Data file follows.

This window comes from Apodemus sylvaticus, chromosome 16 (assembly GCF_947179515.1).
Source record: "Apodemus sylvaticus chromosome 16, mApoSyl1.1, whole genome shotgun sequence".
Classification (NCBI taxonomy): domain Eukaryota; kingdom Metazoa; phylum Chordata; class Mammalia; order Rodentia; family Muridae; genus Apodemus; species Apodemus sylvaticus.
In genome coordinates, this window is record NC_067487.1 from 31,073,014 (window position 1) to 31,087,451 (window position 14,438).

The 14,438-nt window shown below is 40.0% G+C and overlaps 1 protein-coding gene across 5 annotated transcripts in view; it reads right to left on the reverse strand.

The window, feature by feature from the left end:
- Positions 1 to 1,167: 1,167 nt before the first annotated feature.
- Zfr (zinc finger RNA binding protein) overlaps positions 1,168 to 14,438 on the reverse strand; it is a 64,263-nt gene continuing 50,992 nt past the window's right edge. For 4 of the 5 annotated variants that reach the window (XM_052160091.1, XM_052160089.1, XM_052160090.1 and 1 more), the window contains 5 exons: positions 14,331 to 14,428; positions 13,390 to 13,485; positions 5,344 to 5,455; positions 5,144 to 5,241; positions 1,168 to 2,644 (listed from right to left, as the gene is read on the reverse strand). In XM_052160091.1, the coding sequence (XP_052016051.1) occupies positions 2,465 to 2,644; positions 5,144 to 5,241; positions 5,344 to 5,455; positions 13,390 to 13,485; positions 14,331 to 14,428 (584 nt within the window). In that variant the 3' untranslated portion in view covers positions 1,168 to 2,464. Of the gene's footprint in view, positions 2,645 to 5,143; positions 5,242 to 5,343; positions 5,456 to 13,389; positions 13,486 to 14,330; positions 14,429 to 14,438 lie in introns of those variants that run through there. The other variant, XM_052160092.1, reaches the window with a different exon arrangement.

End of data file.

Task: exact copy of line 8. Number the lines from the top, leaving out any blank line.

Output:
- Zfr (zinc finger RNA binding protein) overlaps positions 1,168 to 14,438 on the reverse strand; it is a 64,263-nt gene continuing 50,992 nt past the window's right edge. For 4 of the 5 annotated variants that reach the window (XM_052160091.1, XM_052160089.1, XM_052160090.1 and 1 more), the window contains 5 exons: positions 14,331 to 14,428; positions 13,390 to 13,485; positions 5,344 to 5,455; positions 5,144 to 5,241; positions 1,168 to 2,644 (listed from right to left, as the gene is read on the reverse strand). In XM_052160091.1, the coding sequence (XP_052016051.1) occupies positions 2,465 to 2,644; positions 5,144 to 5,241; positions 5,344 to 5,455; positions 13,390 to 13,485; positions 14,331 to 14,428 (584 nt within the window). In that variant the 3' untranslated portion in view covers positions 1,168 to 2,464. Of the gene's footprint in view, positions 2,645 to 5,143; positions 5,242 to 5,343; positions 5,456 to 13,389; positions 13,486 to 14,330; positions 14,429 to 14,438 lie in introns of those variants that run through there. The other variant, XM_052160092.1, reaches the window with a different exon arrangement.